“As the products were also to be worn in water, I wanted to take inspiration from our own wetsuits,” says Todd. “Materials and fabrics are always the biggest issues when collaborating, and generally we’ll push as far as we can physically go in terms of eco materials and how the products are to be produced. With such great product, we didn’t actually have to alter the designs. It became more a question of how we could make these pieces look like Finisterre products. It was all about the aesthetic, materials and the message.”
“Although it seems really simple, we spent a lot of time on how we materialised it, and how we presented the two brands together – both in the branding and in the way it was all colour coded,” says Asher. “Getting a simple but strong identity to represent the collaboration.”
While the final products are clean and minimal, with the use of Finisterre’s signature black and orange throughout, the collection went through several iterations. “We tried several silhouettes and actually they were all great!” says Todd. “Some of the initial colourways were pretty special, too – lots of inspiration from crustaceans and jellyfish. Over time we refined it into what was to be the offer. The selected pieces were probably the most unusual for us to offer, but they fit the story perfectly.”
Meant to be
“Vivo’s ethos is so similar to ours, I’ve always wanted to work with them,” says Todd. “As an upcoming British, ethical business building incredible product, it felt right that we should create something together. They’ve always looked forward and created some outlandish products that break tradition and pioneer new categories – I’ve always admired them for that.”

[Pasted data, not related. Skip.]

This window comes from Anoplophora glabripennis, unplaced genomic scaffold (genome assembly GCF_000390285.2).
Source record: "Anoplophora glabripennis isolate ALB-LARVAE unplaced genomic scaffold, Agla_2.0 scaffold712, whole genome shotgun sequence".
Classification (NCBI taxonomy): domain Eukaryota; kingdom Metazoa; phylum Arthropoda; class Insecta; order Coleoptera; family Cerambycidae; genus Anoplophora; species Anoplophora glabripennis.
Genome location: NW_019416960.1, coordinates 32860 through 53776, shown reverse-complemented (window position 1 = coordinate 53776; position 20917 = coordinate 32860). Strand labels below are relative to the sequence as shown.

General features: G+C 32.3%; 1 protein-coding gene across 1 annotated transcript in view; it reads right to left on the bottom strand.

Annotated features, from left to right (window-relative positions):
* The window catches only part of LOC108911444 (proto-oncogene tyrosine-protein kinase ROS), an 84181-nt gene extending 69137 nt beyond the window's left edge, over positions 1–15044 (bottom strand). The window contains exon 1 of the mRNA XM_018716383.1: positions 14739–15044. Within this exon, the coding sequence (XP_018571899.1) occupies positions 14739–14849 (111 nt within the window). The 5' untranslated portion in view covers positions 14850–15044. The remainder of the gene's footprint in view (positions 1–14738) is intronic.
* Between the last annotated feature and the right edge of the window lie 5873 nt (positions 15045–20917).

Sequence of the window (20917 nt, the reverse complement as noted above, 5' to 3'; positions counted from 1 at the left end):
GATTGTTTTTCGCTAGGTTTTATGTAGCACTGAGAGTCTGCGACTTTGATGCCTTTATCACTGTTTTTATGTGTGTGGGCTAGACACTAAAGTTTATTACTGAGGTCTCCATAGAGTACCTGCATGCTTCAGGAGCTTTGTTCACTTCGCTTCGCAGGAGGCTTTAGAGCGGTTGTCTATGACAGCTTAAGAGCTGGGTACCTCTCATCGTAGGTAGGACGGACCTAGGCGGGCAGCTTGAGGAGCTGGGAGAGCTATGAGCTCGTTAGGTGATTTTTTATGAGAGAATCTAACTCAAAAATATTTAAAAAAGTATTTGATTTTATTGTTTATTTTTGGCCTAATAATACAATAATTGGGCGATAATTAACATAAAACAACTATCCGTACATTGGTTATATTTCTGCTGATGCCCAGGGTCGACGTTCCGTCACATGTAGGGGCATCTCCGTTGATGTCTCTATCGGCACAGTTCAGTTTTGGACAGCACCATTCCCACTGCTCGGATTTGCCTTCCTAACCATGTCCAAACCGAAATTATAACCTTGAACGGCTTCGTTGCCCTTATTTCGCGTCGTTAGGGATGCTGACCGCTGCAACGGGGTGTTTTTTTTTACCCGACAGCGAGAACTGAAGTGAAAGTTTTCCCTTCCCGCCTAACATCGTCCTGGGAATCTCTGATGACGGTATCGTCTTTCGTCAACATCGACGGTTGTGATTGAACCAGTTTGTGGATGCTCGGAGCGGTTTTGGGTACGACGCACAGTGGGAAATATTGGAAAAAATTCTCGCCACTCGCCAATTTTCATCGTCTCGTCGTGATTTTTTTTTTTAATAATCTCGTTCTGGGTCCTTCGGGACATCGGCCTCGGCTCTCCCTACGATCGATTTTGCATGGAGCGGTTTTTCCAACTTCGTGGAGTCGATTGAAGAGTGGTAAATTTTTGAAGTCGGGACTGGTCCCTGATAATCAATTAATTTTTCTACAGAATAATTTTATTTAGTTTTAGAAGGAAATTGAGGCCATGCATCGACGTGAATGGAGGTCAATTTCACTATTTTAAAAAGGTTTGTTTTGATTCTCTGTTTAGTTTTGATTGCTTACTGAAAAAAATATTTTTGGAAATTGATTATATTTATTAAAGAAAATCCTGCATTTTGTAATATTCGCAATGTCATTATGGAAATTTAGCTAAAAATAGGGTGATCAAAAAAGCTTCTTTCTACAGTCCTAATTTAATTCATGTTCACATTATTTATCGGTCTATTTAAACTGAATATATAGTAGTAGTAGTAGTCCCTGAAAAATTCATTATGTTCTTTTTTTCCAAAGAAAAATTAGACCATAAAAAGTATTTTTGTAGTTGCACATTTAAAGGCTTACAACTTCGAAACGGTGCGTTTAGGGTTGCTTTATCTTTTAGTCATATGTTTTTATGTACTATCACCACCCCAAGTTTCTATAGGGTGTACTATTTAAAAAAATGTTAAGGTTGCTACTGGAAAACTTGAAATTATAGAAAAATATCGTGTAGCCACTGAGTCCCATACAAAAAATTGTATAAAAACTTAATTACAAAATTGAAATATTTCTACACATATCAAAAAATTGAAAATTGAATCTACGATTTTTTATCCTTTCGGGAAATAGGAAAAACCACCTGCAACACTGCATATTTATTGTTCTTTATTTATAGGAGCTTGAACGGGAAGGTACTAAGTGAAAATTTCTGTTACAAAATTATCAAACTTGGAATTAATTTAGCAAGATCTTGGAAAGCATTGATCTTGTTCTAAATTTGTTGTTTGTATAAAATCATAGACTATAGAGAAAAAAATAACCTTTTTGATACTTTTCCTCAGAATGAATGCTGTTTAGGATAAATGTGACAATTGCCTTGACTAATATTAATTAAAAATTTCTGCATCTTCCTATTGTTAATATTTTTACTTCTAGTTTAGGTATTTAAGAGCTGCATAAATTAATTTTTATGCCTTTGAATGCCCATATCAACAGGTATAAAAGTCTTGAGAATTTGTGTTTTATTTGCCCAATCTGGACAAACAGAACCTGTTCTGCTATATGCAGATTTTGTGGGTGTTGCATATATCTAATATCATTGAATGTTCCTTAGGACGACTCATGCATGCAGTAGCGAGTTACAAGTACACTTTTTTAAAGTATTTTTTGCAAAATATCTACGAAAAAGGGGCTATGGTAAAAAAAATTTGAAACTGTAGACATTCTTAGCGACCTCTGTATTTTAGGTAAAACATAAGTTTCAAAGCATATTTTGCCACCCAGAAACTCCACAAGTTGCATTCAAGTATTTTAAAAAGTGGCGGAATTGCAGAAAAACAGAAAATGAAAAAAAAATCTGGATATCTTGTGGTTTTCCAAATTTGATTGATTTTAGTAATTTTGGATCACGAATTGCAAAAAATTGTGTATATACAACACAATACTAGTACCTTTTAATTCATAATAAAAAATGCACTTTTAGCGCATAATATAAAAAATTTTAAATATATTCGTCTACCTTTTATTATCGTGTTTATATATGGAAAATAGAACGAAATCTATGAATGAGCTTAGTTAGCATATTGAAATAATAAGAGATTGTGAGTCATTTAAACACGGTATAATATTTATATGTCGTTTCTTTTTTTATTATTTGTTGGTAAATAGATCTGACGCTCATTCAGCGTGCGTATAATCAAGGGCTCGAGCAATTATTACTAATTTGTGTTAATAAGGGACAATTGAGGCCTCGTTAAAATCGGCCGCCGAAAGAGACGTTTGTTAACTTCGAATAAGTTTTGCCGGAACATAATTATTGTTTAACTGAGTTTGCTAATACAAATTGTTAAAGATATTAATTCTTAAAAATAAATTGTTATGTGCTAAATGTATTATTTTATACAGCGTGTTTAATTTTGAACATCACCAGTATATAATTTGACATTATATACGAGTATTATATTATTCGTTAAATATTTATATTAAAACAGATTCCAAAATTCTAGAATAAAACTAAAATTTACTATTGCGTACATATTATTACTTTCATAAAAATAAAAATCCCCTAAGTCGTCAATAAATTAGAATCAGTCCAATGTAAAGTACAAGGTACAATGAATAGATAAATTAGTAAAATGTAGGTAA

The feeling is mutual for Asher, too. “There aren’t that many brands, in particular UK brands, that have a similar value set to us, so Finisterre’s always been on our radar,” he says. “Eventually everything aligned. It was a long time coming, but we really like what they do.”
“Surfing is reconnection with nature at an incredibly visceral level, and the more we can draw on that to create products that tread as lightly upon nature as possible, the better.”
As the dust settles and time has passed, Asher reflects. A surfer ever since spending long summer days in the waters of the South Devon coast as a boy, for him the collaboration inspires deeper musings on the nature of surfing and reconnection. “Surfing is a hyper-sensory adventure that starts as soon as you take your shoes off and head towards the water,” he says. “In the ocean you’re weightless, with just you and your board – it’s a really powerful and deeply human experience. Gravity only kicks back in when the wave takes you; you paddle, pop up, your feet connect with the board and off you go. Surfing is reconnection with nature at an incredibly visceral level, and the more we can draw on that to create products that tread as lightly upon nature as possible, the better.”
“It was the whole journey for me,” Todd says, of what he enjoyed about the collaboration process. “Making a great connection and seeing it all the way through without always knowing what the final result would be. It was a meeting of design minds with a will to explore and push the designs forward. I’m excited to see the response to the project. Seeking eco and ethical alternatives is most definitely the future.”